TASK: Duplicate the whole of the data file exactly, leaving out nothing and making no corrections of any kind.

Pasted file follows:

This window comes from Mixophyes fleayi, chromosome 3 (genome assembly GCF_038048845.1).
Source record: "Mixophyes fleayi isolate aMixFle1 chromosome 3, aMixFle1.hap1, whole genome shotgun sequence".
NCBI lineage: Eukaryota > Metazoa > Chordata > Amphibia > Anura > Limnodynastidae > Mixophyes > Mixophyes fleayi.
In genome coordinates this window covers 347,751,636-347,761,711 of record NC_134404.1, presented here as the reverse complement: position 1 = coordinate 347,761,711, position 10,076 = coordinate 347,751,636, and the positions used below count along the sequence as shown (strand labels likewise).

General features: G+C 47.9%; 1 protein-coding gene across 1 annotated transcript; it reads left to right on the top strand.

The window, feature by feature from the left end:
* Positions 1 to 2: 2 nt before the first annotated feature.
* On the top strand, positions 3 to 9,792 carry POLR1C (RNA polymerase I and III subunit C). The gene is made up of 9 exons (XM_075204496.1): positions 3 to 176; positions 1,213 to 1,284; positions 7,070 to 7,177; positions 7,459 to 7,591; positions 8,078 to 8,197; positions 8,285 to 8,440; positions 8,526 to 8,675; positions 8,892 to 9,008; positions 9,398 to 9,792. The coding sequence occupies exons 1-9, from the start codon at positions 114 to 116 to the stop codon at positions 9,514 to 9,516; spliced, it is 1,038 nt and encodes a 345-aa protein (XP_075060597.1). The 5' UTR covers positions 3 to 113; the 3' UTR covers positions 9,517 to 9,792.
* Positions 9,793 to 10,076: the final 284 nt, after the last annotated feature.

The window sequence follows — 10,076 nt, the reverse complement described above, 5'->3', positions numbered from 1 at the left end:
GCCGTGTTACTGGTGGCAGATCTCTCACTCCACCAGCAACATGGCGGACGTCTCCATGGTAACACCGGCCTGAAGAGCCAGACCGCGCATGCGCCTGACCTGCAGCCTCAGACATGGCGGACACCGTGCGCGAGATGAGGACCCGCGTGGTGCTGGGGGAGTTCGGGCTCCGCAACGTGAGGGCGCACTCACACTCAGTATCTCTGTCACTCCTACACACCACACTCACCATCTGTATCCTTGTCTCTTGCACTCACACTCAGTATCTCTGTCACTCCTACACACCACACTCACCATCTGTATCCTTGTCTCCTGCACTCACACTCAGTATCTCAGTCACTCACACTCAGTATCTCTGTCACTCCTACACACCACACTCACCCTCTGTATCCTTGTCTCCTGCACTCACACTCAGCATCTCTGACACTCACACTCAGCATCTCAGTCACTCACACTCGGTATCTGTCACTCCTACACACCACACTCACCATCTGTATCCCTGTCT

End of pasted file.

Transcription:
This window comes from Mixophyes fleayi, chromosome 3 (genome assembly GCF_038048845.1).
Source record: "Mixophyes fleayi isolate aMixFle1 chromosome 3, aMixFle1.hap1, whole genome shotgun sequence".
NCBI lineage: Eukaryota > Metazoa > Chordata > Amphibia > Anura > Limnodynastidae > Mixophyes > Mixophyes fleayi.
In genome coordinates this window covers 347,751,636-347,761,711 of record NC_134404.1, presented here as the reverse complement: position 1 = coordinate 347,761,711, position 10,076 = coordinate 347,751,636, and the positions used below count along the sequence as shown (strand labels likewise).

General features: G+C 47.9%; 1 protein-coding gene across 1 annotated transcript; it reads left to right on the top strand.

The window, feature by feature from the left end:
* Positions 1 to 2: 2 nt before the first annotated feature.
* On the top strand, positions 3 to 9,792 carry POLR1C (RNA polymerase I and III subunit C). The gene is made up of 9 exons (XM_075204496.1): positions 3 to 176; positions 1,213 to 1,284; positions 7,070 to 7,177; positions 7,459 to 7,591; positions 8,078 to 8,197; positions 8,285 to 8,440; positions 8,526 to 8,675; positions 8,892 to 9,008; positions 9,398 to 9,792. The coding sequence occupies exons 1-9, from the start codon at positions 114 to 116 to the stop codon at positions 9,514 to 9,516; spliced, it is 1,038 nt and encodes a 345-aa protein (XP_075060597.1). The 5' UTR covers positions 3 to 113; the 3' UTR covers positions 9,517 to 9,792.
* Positions 9,793 to 10,076: the final 284 nt, after the last annotated feature.

The window sequence follows — 10,076 nt, the reverse complement described above, 5'->3', positions numbered from 1 at the left end:
GCCGTGTTACTGGTGGCAGATCTCTCACTCCACCAGCAACATGGCGGACGTCTCCATGGTAACACCGGCCTGAAGAGCCAGACCGCGCATGCGCCTGACCTGCAGCCTCAGACATGGCGGACACCGTGCGCGAGATGAGGACCCGCGTGGTGCTGGGGGAGTTCGGGCTCCGCAACGTGAGGGCGCACTCACACTCAGTATCTCTGTCACTCCTACACACCACACTCACCATCTGTATCCTTGTCTCTTGCACTCACACTCAGTATCTCTGTCACTCCTACACACCACACTCACCATCTGTATCCTTGTCTCCTGCACTCACACTCAGTATCTCAGTCACTCACACTCAGTATCTCTGTCACTCCTACACACCACACTCACCCTCTGTATCCTTGTCTCCTGCACTCACACTCAGCATCTCTGACACTCACACTCAGCATCTCAGTCACTCACACTCGGTATCTGTCACTCCTACACACCACACTCACCATCTGTATCCCTGTCT